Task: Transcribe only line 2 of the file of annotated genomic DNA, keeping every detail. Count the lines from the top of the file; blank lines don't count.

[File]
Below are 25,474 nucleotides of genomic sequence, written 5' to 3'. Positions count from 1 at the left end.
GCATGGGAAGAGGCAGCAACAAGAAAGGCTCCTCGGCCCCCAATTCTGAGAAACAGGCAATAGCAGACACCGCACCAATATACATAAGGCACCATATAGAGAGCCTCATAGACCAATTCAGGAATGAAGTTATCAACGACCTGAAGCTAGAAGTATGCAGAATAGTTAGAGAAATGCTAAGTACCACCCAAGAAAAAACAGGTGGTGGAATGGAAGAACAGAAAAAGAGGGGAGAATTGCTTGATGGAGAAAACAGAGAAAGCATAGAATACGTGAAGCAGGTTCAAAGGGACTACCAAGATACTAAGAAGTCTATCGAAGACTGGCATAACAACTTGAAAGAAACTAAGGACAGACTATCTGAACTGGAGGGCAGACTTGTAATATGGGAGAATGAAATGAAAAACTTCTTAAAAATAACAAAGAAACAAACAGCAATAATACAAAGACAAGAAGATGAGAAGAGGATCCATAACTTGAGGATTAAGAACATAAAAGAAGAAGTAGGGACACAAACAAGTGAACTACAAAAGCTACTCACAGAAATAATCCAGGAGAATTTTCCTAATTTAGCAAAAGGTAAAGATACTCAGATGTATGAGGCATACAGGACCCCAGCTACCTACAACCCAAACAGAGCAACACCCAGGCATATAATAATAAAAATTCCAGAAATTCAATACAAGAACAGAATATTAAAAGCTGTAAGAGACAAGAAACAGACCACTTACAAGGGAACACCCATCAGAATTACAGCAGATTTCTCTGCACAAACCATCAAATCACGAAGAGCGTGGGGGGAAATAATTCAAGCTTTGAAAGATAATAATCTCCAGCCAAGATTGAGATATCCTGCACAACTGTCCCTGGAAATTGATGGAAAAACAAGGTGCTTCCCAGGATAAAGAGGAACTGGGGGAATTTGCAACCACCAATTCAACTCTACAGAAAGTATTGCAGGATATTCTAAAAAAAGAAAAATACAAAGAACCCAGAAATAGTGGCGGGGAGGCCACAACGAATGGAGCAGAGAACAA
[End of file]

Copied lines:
GCATGGGAAGAGGCAGCAACAAGAAAGGCTCCTCGGCCCCCAATTCTGAGAAACAGGCAATAGCAGACACCGCACCAATATACATAAGGCACCATATAGAGAGCCTCATAGACCAATTCAGGAATGAAGTTATCAACGACCTGAAGCTAGAAGTATGCAGAATAGTTAGAGAAATGCTAAGTACCACCCAAGAAAAAACAGGTGGTGGAATGGAAGAACAGAAAAAGAGGGGAGAATTGCTTGATGGAGAAAACAGAGAAAGCATAGAATACGTGAAGCAGGTTCAAAGGGACTACCAAGATACTAAGAAGTCTATCGAAGACTGGCATAACAACTTGAAAGAAACTAAGGACAGACTATCTGAACTGGAGGGCAGACTTGTAATATGGGAGAATGAAATGAAAAACTTCTTAAAAATAACAAAGAAACAAACAGCAATAATACAAAGACAAGAAGATGAGAAGAGGATCCATAACTTGAGGATTAAGAACATAAAAGAAGAAGTAGGGACACAAACAAGTGAACTACAAAAGCTACTCACAGAAATAATCCAGGAGAATTTTCCTAATTTAGCAAAAGGTAAAGATACTCAGATGTATGAGGCATACAGGACCCCAGCTACCTACAACCCAAACAGAGCAACACCCAGGCATATAATAATAAAAATTCCAGAAATTCAATACAAGAACAGAATATTAAAAGCTGTAAGAGACAAGAAACAGACCACTTACAAGGGAACACCCATCAGAATTACAGCAGATTTCTCTGCACAAACCATCAAATCACGAAGAGCGTGGGGGGAAATAATTCAAGCTTTGAAAGATAATAATCTCCAGCCAAGATTGAGATATCCTGCACAACTGTCCCTGGAAATTGATGGAAAAACAAGGTGCTTCCCAGGATAAAGAGGAACTGGGGGAATTTGCAACCACCAATTCAACTCTACAGAAAGTATTGCAGGATATTCTAAAAAAAGAAAAATACAAAGAACCCAGAAATAGTGGCGGGGAGGCCACAACGAATGGAGCAGAGAACAA